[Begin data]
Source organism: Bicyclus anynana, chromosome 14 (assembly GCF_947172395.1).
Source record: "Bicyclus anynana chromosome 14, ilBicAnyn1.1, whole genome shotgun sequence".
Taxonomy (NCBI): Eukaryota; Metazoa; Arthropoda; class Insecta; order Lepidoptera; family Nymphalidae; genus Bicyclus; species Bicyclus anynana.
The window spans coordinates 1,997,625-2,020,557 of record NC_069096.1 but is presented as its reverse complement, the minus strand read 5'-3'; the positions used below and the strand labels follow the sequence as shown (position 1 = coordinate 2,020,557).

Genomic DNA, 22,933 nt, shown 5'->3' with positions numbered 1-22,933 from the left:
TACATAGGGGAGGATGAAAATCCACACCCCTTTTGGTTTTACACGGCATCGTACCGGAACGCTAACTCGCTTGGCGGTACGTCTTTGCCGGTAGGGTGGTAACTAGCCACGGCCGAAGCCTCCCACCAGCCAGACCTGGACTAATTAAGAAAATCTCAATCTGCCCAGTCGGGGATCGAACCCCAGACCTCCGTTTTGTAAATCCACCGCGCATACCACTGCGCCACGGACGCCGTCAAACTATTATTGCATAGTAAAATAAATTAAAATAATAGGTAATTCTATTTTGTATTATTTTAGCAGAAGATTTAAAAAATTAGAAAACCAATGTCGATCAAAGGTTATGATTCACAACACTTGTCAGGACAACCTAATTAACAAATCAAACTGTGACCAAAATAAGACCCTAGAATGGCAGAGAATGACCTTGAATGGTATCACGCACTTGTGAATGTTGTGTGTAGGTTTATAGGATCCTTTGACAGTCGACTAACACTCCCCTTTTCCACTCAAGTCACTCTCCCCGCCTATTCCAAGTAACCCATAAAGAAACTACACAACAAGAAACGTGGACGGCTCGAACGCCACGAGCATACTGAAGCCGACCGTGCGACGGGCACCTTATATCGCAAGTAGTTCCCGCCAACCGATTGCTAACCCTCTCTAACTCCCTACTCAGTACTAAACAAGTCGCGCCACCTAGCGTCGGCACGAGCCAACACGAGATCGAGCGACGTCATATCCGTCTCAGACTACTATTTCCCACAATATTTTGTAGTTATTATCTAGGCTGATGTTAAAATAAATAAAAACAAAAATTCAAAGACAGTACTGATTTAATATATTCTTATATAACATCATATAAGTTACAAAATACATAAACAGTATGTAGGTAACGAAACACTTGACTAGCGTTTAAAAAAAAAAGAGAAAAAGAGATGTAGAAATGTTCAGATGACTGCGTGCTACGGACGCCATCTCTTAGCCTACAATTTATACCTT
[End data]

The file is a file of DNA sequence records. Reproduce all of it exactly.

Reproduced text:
Source organism: Bicyclus anynana, chromosome 14 (assembly GCF_947172395.1).
Source record: "Bicyclus anynana chromosome 14, ilBicAnyn1.1, whole genome shotgun sequence".
Taxonomy (NCBI): Eukaryota; Metazoa; Arthropoda; class Insecta; order Lepidoptera; family Nymphalidae; genus Bicyclus; species Bicyclus anynana.
The window spans coordinates 1,997,625-2,020,557 of record NC_069096.1 but is presented as its reverse complement, the minus strand read 5'-3'; the positions used below and the strand labels follow the sequence as shown (position 1 = coordinate 2,020,557).

Genomic DNA, 22,933 nt, shown 5'->3' with positions numbered 1-22,933 from the left:
TACATAGGGGAGGATGAAAATCCACACCCCTTTTGGTTTTACACGGCATCGTACCGGAACGCTAACTCGCTTGGCGGTACGTCTTTGCCGGTAGGGTGGTAACTAGCCACGGCCGAAGCCTCCCACCAGCCAGACCTGGACTAATTAAGAAAATCTCAATCTGCCCAGTCGGGGATCGAACCCCAGACCTCCGTTTTGTAAATCCACCGCGCATACCACTGCGCCACGGACGCCGTCAAACTATTATTGCATAGTAAAATAAATTAAAATAATAGGTAATTCTATTTTGTATTATTTTAGCAGAAGATTTAAAAAATTAGAAAACCAATGTCGATCAAAGGTTATGATTCACAACACTTGTCAGGACAACCTAATTAACAAATCAAACTGTGACCAAAATAAGACCCTAGAATGGCAGAGAATGACCTTGAATGGTATCACGCACTTGTGAATGTTGTGTGTAGGTTTATAGGATCCTTTGACAGTCGACTAACACTCCCCTTTTCCACTCAAGTCACTCTCCCCGCCTATTCCAAGTAACCCATAAAGAAACTACACAACAAGAAACGTGGACGGCTCGAACGCCACGAGCATACTGAAGCCGACCGTGCGACGGGCACCTTATATCGCAAGTAGTTCCCGCCAACCGATTGCTAACCCTCTCTAACTCCCTACTCAGTACTAAACAAGTCGCGCCACCTAGCGTCGGCACGAGCCAACACGAGATCGAGCGACGTCATATCCGTCTCAGACTACTATTTCCCACAATATTTTGTAGTTATTATCTAGGCTGATGTTAAAATAAATAAAAACAAAAATTCAAAGACAGTACTGATTTAATATATTCTTATATAACATCATATAAGTTACAAAATACATAAACAGTATGTAGGTAACGAAACACTTGACTAGCGTTTAAAAAAAAAAGAGAAAAAGAGATGTAGAAATGTTCAGATGACTGCGTGCTACGGACGCCATCTCTTAGCCTACAATTTATACCTT